The objective of this research was to gain a better understanding of the influence of essential welding variables on microstructure and properties of the grain-coarsened heat-affected zone (GCHAZ) regions formed in pipeline girth welds. In this study, thermal simulation techniques were used to provide a detailed evaluation of the GCHAZ microstructure evolution and intrinsic toughness for two different pipe steels subjected to known welding thermal cycles.

The continuous cooling transformation (CCT) diagrams for the GCHAZ were determined by means of dilatometric techniques with a peak temperature (Tp) = 1350°C and a range of cooling times (Δt800–500 = ∼1 to 100 s). The transformation start and finish temperatures were used to create GCHAZ CCT diagrams for two X80 pipe steels. To further assist with the interpretation of CCT results both light optical microscopy (LOM) and microhardness surveys were used. The results revealed that transformation to predominantly low carbon lath martensite or fine bainite occurred for short cooling times, while bainite formed at intermediate cooling times and upper or granular bainite was obtained for longer cooling times. Some of the detailed features of these simulated GCHAZ microstructures were characterized by scanning electron and transmission electron microscopy (SEM and TEM) in order to better quantify the phases in selected samples. This analysis clearly indicates that despite similar carbon equivalents (CEs), the response of each steel to given GCHAZ thermal was quite different.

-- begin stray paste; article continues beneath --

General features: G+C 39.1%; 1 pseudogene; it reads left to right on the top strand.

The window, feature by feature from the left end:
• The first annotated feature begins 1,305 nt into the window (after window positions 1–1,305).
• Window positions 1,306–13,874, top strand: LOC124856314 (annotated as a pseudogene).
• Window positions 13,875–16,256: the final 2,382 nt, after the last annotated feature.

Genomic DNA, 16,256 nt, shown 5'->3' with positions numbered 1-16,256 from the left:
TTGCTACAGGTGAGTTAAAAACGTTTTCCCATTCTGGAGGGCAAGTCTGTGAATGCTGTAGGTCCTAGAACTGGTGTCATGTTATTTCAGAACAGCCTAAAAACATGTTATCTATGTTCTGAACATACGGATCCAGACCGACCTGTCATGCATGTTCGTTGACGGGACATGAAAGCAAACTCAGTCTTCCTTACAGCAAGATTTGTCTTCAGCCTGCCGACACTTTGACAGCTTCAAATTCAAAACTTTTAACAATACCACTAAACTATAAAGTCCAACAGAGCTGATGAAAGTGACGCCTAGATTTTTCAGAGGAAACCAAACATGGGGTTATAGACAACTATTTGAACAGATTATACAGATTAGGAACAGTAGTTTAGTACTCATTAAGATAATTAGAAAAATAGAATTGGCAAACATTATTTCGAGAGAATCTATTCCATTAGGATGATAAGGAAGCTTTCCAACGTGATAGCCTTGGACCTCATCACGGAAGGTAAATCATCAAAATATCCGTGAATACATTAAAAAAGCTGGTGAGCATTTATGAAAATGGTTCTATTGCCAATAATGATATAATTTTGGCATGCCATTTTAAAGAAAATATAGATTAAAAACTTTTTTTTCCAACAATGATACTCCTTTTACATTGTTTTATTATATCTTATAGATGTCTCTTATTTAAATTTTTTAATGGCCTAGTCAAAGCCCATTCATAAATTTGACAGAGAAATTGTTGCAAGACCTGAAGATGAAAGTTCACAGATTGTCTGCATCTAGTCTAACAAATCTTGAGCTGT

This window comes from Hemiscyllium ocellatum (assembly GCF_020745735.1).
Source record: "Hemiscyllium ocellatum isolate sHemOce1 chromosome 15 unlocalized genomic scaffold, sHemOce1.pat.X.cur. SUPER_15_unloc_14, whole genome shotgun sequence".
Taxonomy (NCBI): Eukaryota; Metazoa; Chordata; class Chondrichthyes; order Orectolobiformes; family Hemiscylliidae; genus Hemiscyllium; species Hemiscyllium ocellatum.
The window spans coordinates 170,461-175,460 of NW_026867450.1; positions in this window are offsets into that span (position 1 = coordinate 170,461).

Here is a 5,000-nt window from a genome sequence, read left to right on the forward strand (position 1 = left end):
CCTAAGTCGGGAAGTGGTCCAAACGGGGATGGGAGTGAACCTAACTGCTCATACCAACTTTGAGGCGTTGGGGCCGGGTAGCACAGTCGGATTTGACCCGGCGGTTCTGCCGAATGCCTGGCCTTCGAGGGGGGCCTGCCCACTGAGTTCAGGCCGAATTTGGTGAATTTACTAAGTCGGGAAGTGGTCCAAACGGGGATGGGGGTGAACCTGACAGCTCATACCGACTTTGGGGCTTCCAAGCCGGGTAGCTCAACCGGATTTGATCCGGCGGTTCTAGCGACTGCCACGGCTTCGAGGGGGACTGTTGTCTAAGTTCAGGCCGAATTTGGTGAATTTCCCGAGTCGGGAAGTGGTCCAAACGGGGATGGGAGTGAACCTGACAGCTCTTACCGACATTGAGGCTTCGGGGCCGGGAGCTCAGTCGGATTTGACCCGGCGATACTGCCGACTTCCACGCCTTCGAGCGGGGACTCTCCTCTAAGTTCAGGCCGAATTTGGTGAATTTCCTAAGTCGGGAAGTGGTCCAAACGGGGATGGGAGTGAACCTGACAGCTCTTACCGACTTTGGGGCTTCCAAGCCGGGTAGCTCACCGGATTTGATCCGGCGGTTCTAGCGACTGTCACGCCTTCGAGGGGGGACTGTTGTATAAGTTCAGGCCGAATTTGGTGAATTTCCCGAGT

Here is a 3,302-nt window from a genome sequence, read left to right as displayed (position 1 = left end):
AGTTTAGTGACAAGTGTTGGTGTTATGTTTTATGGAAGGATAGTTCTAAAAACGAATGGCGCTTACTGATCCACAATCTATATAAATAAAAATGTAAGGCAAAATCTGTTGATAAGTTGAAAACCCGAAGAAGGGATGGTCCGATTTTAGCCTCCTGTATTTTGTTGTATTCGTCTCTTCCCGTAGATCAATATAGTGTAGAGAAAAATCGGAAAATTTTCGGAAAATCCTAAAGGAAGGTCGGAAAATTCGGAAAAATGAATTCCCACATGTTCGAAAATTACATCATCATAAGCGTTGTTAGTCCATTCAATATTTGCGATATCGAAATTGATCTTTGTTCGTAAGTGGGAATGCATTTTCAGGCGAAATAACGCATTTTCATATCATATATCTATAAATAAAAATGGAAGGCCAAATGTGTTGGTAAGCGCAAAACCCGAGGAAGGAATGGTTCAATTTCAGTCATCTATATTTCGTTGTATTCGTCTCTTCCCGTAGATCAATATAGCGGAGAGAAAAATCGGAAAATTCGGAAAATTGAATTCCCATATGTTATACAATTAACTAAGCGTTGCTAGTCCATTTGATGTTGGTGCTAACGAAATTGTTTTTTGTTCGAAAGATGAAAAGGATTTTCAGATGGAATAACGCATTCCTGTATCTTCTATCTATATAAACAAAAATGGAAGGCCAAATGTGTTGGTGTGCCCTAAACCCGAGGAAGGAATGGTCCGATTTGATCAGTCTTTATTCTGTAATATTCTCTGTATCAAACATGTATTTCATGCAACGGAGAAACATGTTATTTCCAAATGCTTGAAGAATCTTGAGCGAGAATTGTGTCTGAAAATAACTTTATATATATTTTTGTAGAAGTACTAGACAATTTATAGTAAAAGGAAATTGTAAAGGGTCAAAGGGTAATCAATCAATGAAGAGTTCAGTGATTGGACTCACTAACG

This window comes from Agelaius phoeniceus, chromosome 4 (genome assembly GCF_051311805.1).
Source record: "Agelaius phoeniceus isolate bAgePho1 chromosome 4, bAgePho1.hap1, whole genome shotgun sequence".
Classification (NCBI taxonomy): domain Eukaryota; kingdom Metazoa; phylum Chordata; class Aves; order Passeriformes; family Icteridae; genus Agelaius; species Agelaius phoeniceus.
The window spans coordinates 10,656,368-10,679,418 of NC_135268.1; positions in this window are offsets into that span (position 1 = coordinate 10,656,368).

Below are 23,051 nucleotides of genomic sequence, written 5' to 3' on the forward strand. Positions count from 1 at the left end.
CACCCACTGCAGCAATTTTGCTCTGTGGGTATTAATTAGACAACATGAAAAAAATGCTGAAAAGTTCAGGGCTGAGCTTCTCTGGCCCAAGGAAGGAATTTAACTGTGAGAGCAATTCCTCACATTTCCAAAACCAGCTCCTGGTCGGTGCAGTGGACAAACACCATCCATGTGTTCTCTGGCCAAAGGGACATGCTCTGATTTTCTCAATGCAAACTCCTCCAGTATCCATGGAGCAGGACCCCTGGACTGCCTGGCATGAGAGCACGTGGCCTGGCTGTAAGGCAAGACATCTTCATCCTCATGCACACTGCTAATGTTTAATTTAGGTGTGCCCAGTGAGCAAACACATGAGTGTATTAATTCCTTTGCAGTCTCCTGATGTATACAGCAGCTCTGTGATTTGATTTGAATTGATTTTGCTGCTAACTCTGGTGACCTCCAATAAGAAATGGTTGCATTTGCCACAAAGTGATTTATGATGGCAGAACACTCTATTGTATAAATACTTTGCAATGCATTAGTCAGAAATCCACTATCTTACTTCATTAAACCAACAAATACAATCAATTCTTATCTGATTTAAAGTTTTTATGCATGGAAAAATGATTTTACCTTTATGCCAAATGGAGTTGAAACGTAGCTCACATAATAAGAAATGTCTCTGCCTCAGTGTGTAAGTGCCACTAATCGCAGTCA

The GCHAZ Charpy-V-notch (CVN) impact energy transition curves for the series of single thermal cycles with cooling times, Δt800–500 = 6, 15 and 30 s and were compared against those obtained for the respective pipe steels. The results showed that there were upward shifts in transition temperature for the simulated GCHAZs relative to the respective pipe steels. This overall reduction of notch toughness was attributed to variations in microstructural features for the respective GCHAZs.

This content is only available via PDF.
You do not currently have access to this content.